It has barely been four months since the last shooting on a military base. On April 3, 2014, a soldier killed three people and wounded 16 others at Fort Hood in Texas. The soldier, Spc. Ivan Lopez, was an Iraqi war veteran and was being treated for mental illness on the base.
In 2014 alone, there have already been three shootings on US military installations.
William Tecumseh Sherman, the infamous Civil War general, once stated that “war is hell.” For some soldiers, that hell continues long after the fighting stops. War is physically and mentally scarring, and it's often extremely difficult for those who have been baptized by combat to return to a normal life.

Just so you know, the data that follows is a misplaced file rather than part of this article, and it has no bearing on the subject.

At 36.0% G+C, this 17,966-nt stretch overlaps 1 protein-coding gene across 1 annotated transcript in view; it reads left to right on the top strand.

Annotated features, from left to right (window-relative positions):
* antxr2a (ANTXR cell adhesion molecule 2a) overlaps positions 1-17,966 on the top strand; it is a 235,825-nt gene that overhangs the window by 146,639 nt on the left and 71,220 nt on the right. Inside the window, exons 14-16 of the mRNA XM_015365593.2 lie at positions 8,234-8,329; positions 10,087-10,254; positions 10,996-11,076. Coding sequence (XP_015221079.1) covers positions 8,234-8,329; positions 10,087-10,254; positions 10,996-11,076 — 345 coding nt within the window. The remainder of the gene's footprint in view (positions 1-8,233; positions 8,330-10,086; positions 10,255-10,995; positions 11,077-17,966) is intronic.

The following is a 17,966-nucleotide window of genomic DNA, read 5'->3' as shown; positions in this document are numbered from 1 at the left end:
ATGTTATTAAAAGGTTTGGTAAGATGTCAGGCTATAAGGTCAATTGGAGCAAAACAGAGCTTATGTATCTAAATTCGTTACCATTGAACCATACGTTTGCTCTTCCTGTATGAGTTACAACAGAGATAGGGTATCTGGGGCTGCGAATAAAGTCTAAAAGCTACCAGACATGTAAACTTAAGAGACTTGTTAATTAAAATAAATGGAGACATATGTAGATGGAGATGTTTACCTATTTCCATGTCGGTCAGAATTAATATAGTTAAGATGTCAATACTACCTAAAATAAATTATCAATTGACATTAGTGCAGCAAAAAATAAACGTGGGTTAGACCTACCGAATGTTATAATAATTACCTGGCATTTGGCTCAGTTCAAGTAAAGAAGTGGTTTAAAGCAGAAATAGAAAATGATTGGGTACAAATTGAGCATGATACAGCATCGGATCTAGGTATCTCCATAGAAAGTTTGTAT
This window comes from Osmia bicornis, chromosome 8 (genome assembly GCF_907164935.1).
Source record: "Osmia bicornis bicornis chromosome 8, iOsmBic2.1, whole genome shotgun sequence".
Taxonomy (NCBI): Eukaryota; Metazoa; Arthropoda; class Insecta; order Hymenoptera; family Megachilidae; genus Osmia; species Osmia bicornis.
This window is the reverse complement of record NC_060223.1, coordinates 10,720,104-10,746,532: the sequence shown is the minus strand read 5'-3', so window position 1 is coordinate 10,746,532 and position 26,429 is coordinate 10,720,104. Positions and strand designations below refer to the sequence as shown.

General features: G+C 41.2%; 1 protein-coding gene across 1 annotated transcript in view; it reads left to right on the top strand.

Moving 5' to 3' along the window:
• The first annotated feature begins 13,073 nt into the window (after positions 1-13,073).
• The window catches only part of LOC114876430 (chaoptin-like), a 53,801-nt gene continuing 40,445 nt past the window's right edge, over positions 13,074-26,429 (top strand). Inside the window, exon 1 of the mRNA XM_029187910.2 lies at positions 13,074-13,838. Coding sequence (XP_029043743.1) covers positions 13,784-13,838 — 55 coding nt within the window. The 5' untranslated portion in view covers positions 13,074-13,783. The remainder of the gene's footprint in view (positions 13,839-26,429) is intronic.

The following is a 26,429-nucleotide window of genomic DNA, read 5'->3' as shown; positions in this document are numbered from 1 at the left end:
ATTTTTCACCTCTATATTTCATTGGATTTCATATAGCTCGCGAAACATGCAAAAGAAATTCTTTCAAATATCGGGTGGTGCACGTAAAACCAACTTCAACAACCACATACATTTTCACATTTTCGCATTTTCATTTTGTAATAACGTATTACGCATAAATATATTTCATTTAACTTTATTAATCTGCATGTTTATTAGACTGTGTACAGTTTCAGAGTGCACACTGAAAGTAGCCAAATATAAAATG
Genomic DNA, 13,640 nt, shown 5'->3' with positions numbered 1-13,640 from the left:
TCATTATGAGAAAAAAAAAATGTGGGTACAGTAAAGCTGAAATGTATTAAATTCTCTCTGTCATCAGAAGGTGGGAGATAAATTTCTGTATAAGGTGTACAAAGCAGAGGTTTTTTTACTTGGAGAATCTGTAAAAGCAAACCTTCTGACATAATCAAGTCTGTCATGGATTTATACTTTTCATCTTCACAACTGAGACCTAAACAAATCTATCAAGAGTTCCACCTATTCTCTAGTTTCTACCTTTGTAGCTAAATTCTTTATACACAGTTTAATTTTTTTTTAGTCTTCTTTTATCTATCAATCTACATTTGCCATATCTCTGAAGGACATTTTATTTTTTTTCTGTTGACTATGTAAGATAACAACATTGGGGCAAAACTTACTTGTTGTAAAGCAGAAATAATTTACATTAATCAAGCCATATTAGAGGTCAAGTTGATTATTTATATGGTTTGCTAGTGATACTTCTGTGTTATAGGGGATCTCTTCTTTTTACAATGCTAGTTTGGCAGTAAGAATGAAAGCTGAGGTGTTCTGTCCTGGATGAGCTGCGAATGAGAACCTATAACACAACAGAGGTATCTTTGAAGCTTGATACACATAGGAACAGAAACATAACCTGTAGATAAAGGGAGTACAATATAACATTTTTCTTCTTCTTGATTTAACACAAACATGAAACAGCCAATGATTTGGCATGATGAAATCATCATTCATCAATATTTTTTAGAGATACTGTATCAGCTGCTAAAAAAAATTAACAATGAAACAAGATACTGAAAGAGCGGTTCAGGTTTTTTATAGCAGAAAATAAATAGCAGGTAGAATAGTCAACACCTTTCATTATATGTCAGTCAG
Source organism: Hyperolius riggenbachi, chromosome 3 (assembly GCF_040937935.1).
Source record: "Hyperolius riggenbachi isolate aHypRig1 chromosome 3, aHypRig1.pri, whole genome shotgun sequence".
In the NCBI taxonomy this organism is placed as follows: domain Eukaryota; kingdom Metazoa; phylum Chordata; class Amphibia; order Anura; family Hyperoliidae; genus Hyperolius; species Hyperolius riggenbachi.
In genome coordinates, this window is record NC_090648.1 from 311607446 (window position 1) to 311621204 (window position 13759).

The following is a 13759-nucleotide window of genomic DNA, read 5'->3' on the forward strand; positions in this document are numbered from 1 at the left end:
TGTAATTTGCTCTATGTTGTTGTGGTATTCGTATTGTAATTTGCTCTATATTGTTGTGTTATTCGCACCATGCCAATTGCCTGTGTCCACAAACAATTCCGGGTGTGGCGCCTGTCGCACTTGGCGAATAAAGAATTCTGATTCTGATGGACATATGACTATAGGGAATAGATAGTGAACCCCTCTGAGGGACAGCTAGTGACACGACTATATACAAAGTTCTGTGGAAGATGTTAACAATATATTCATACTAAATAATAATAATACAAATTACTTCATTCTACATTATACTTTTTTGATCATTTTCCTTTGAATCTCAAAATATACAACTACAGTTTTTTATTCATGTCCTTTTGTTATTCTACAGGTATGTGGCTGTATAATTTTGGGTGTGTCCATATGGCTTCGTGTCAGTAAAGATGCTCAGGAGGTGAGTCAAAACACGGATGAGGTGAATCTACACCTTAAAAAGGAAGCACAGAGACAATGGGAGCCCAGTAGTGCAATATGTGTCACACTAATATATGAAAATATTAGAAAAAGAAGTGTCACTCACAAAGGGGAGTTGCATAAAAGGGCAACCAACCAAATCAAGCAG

One can hardly blame them. For those of us who have not faced the horrors of battle, we can only begin to imagine what many soldiers have experienced. Shootings on military bases are often a side effect of war. As Martin Luther King, Jr. once aptly stated, “Violence begets violence.”
In some instances, shooters on military bases have had political motivations, which can also be tied to the conflicts the United States has been involved in.
This was true for Maj. Nidal Malik Hasan, who killed 13 people and injured 32 others in the worst mass shooting on a US military base in American history at Fort Hood in 2009. Hasan claimed that his actions were motivated by a desire to protect Islamic insurgents from American aggression.
Mental illness is also one of the leading factors of shootings on military bases. This is particularly evident when one considers the mass shooting at Washington Navy Yard, for example.